Chapter 2: When Life Gives You Measuring Tape...
Fuck, running out of buffer. Updates will start being random soon.
Everything I've said before still applies.
Everything I've said before still applies.
“And yeah, my teacher forgot the date,” said Grisia quietly, perched on a windowsill. Lesus chuckled, the laughter reverberating through the bathroom.
“You’re so mean about him. He can’t be that bad,” Lesus answered.
“Trust me, he is. I swear your teacher must be a saint to put up with him!”
“Eh, not a saint,” Lesus said, stretching out his legs, “just organised. Apparently we’re going on Dies Lunae at about Tierce.”
“So...” said Grisia, counting on his fingers, “that gives me 2 days to sew in a false bottom, add hidden pockets, make up a concentrated body mask mixture with chemicals that are almost certainly lethal if handled wrongly, add a preservative which is even more lethal to stop the mixture from going off and stinking like the pits of Hell, stash my wine and beer under the false bottom, and pack clean clothes. Whew.”
“A bit much, don’t you think?” Lesus asked. “I just have to pack my clothes and some notes.”
“Oh, did your teacher give you notes as well?” said Grisia.
“Just some stuff about family law which I packed for myself,” Lesus shrugged. “It’s complicated, so I thought I might look over it to get a better grasp on some of the points. Why do you ask?”
Grisia reached into his pockets and took out a very large, very crumpled set of sheets of paper. “The God of Light blessed me with a good memory, but I’m finding all this difficult to remember.”
“Let me have a look.” Lesus took the notes, frowning as he tried to make out what they said. “Grisia, does this say ‘student’ or ‘chicken’?”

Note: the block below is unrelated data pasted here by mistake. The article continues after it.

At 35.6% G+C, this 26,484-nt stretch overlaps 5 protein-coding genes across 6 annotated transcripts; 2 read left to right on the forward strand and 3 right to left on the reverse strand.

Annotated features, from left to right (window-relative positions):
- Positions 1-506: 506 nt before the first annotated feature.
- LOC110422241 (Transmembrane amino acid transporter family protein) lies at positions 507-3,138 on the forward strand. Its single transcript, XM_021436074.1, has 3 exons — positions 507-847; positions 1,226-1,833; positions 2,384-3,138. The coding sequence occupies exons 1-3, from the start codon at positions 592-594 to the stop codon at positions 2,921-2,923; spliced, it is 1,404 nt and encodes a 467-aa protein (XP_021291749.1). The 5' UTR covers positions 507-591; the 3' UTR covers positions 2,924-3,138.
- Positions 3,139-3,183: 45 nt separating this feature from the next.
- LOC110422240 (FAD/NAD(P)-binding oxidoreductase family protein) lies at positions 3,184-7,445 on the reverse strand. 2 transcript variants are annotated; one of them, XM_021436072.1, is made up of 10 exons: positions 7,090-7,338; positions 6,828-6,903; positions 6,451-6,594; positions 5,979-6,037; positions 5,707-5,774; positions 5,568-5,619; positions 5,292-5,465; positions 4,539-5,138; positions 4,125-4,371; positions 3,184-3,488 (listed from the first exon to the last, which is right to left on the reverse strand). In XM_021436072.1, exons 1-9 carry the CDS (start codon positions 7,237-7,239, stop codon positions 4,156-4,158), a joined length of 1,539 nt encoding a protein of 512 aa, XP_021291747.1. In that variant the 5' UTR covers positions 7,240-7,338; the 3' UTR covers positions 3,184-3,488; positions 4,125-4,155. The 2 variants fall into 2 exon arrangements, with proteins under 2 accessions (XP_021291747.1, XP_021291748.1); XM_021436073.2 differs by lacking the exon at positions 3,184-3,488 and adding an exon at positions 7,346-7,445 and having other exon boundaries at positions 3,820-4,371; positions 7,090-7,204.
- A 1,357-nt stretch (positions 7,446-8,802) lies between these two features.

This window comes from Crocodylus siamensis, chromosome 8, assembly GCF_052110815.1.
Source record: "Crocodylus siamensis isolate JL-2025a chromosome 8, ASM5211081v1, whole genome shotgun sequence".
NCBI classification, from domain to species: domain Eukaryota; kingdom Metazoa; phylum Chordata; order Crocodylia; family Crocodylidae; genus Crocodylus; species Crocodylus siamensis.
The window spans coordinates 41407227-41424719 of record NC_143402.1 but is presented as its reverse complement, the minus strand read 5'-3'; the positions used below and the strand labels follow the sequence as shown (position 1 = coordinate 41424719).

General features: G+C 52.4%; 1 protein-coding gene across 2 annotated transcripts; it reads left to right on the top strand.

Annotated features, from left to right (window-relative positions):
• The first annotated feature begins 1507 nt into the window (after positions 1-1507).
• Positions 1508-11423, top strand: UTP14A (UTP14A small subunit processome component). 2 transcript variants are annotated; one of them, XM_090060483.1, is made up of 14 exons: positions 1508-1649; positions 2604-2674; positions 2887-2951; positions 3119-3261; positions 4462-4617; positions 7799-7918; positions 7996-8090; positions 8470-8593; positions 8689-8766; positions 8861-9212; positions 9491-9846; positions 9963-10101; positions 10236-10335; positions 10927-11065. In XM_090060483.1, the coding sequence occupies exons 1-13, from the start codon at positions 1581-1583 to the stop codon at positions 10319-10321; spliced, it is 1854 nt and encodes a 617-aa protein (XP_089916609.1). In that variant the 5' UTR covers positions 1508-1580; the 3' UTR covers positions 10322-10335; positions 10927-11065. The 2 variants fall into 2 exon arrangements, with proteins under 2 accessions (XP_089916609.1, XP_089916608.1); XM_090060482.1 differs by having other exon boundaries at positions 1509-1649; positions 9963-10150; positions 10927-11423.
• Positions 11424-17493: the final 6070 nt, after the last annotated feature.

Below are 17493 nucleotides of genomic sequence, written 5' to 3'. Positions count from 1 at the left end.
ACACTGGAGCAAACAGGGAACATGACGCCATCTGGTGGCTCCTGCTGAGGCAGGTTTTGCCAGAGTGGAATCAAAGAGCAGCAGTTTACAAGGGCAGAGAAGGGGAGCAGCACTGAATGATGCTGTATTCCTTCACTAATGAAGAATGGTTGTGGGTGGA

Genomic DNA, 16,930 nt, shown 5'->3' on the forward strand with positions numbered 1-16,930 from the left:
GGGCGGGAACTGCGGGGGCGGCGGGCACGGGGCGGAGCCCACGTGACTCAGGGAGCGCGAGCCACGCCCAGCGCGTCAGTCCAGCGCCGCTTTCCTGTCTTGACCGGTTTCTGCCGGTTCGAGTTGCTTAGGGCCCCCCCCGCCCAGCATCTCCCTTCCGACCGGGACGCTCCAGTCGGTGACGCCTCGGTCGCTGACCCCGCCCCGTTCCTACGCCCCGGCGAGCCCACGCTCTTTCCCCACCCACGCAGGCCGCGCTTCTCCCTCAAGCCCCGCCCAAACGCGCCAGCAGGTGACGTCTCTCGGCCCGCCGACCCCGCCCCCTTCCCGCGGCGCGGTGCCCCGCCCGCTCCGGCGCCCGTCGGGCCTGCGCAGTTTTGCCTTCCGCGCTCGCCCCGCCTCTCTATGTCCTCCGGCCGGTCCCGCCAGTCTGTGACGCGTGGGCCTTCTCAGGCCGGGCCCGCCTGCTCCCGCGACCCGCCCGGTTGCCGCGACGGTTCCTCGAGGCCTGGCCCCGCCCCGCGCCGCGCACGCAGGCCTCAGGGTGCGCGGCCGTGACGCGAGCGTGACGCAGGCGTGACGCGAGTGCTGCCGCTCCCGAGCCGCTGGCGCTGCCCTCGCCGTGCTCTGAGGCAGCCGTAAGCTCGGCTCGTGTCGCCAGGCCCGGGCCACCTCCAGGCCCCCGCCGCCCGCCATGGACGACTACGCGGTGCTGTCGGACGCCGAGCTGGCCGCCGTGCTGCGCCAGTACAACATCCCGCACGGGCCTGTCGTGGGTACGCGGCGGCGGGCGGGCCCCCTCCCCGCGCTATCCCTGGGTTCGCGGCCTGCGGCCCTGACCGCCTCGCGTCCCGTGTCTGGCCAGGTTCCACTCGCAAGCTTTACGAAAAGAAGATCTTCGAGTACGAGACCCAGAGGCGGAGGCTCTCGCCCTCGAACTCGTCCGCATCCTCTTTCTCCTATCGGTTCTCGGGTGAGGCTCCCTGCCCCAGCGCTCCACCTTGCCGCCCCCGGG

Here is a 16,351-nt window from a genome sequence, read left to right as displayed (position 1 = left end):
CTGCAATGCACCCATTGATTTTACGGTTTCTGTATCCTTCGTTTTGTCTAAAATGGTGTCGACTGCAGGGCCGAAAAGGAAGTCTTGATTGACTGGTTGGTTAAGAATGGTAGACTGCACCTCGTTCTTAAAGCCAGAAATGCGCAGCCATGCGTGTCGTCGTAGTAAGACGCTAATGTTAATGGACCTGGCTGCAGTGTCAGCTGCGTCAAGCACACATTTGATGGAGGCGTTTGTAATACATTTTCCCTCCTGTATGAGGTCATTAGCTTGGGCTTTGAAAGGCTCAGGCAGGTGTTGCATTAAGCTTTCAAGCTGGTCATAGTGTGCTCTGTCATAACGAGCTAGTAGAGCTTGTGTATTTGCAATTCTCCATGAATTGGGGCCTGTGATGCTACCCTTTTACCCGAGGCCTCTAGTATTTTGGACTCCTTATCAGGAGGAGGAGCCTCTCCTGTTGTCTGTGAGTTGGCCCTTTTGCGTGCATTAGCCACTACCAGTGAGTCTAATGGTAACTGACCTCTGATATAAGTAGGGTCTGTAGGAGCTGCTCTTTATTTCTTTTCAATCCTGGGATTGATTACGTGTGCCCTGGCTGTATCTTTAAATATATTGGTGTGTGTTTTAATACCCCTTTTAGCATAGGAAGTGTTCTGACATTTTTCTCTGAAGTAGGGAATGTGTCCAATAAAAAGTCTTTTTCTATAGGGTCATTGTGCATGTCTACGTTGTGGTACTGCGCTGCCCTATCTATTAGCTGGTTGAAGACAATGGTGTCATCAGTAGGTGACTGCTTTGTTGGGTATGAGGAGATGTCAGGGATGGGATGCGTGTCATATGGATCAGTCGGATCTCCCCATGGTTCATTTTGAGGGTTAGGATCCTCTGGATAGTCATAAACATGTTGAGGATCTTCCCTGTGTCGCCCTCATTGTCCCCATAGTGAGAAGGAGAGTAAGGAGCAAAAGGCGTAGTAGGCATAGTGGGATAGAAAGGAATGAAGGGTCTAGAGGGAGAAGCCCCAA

“About that...” Grisia laughed nervously.
One inordinately long note-deciphering session later, both Lesus and Grisia were utterly exhausted.
“If you want,” Lesus said, “I’ll help you sew the pockets and make the false bottom.”
“...You don’t trust me to make them myself, do you?” smiled Grisia, his good mood brought on by friendship and more than a little tiredness.
“...Not without making a hash of things, at least,” Lesus smiled back.
“You know me too well,” Grisia laughed. “I’m off to start packing.”
“Oh, hell no.” Lesus folded his arms and knitted his brows together threateningly. “I’m coming along with you, or your trunk will end up resembling a demonic horror.”
“I’m not that bad, am I?”
“...Do I have to answer that question?”
“This is utterly ridiculous,” Grisia sighed as he tossed the knotted bedsheets out of the window. “No matter how many times we do this, it still makes us look like idiots.”
“It works, doesn’t it?” shrugged Lesus as he began scaling the walls, clinging fiercely to Grisia’s bedsheets all the way.
“Just about.” With a terrific yank, Grisia pulled both Lesus and the bedsheets into the small room, and both boys collapsed on the hard wooden floor. Lesus couldn’t help but laugh, and soon his laughter infected Grisia, and soon the two students, entangled in dirty, knotted bedsheets, were dissolved in giggles as the sun sank down.
It was Lesus who stopped first, his mood shifting abruptly. “We’ll never get anything done if we don’t start now,” he said seriously. “Do you have the needle and thread?”
Grisia rummaged around in the chest-of-drawers by his bed, at last coming up with a small package which he handed to the other boy.